Prevalence of Dyspepsia in Individuals With Gastroesophageal Reflux–Type Symptoms in the Community: A Systematic Review and Meta-analysis
AbstractBACKGROUND & AIMS:
Dyspepsia and gastroesophageal reflux are highly prevalent in the general population, but they are believed to be separate entities. We conducted a systematic review and meta-analysis to estimate the prevalence of dyspepsia in individuals with gastroesophageal reflux symptoms (GERS), and to quantify overlap between the disorders.METHODS:
We searched MEDLINE, EMBASE, and EMBASE Classic databases to identify population-based studies reporting the prevalence of dyspepsia and GERS in adults, defined using specific symptom-based criteria or based on answers to questionnaires. We calculated pooled prevalence values, according to study location and criteria used to define weekly GERS or dyspepsia, as well as odds ratios (ORs) with 95% CIs. The degree of overlap between dyspepsia and GERS was examined.RESULTS:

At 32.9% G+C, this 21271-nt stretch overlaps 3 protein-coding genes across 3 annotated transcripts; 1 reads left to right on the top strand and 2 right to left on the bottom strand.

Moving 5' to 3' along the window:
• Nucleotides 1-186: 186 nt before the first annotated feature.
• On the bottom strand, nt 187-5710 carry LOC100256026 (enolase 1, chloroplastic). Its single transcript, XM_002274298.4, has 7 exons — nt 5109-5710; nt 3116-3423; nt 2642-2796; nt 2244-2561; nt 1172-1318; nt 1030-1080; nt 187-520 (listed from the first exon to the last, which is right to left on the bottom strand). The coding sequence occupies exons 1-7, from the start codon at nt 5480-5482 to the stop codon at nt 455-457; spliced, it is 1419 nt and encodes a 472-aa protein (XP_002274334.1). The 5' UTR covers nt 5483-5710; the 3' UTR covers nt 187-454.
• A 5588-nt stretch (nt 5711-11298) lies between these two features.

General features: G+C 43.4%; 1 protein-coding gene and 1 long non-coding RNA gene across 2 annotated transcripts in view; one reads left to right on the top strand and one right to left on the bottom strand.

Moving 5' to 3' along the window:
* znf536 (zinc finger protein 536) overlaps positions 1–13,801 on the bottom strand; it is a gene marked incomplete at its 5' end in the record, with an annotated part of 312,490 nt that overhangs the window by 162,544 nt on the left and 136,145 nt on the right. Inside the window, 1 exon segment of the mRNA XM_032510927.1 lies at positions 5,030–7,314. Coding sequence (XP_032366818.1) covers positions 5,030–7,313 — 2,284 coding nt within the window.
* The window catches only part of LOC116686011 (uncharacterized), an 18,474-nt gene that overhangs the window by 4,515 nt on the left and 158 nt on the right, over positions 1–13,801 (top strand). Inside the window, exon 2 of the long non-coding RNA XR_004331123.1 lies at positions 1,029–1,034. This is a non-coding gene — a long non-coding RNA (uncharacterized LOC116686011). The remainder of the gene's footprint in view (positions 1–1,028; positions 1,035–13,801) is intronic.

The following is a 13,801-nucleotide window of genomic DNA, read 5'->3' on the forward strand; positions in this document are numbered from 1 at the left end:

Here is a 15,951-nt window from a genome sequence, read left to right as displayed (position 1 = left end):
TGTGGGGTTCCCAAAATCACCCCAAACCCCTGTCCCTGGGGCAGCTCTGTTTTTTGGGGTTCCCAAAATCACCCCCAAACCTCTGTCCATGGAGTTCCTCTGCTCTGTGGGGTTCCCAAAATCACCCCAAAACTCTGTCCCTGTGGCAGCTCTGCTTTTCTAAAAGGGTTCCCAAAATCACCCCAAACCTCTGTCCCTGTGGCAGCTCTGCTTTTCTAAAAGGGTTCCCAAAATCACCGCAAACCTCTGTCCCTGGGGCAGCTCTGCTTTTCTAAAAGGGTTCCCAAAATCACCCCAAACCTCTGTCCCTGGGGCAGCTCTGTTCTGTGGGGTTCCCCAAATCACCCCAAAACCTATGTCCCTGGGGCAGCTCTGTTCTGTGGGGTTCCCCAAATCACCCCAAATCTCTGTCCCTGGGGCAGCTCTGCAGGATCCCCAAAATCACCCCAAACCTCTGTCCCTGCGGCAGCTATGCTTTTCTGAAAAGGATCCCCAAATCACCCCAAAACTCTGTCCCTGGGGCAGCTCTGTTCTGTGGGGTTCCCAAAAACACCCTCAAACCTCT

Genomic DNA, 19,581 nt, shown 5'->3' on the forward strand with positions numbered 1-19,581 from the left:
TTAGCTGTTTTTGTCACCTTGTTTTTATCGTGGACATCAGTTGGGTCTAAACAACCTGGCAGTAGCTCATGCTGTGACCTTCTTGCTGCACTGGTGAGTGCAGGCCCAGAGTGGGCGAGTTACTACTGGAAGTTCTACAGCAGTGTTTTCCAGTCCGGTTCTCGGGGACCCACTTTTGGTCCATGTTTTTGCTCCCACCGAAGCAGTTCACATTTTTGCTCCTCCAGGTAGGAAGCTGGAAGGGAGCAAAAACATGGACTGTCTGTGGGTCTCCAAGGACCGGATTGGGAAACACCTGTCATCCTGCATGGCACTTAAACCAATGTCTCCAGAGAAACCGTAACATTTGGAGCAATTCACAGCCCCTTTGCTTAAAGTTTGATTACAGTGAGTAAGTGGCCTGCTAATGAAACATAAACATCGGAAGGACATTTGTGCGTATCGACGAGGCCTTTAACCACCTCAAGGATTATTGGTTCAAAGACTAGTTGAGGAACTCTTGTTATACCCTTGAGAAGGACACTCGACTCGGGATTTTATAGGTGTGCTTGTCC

Of 14,132 papers evaluated, 79 reported prevalence of weekly GERS. Nineteen of these study populations, comprising 111,459 participants, also reported the proportion of individuals with dyspepsia. The prevalence of dyspepsia in individuals with weekly GERS was 43.9% (95% CI, 35.1%–52.9%). The pooled OR for dyspepsia in individuals with weekly GERS, compared with those without, was 6.94 (95% CI, 4.33%–11.1%). The OR for dyspepsia in individuals with weekly GERS was significantly higher in all geographical regions studied and for all diagnostic criteria. The pooled degree of overlap between dyspepsia and GERS was 25.9% (95% CI, 19.9%–32.4%).CONCLUSIONS:
The odds of dyspepsia in individuals with weekly GERS is almost 7-fold that of individuals without GERS; dyspepsia and GERS overlap in more than 25% of individuals. Reasons for this remain speculative, but might include shared pathophysiological mechanisms or residual confounding factors. However, patients with GERS should be questioned about coexistent dyspepsia, to optimize treatment approaches.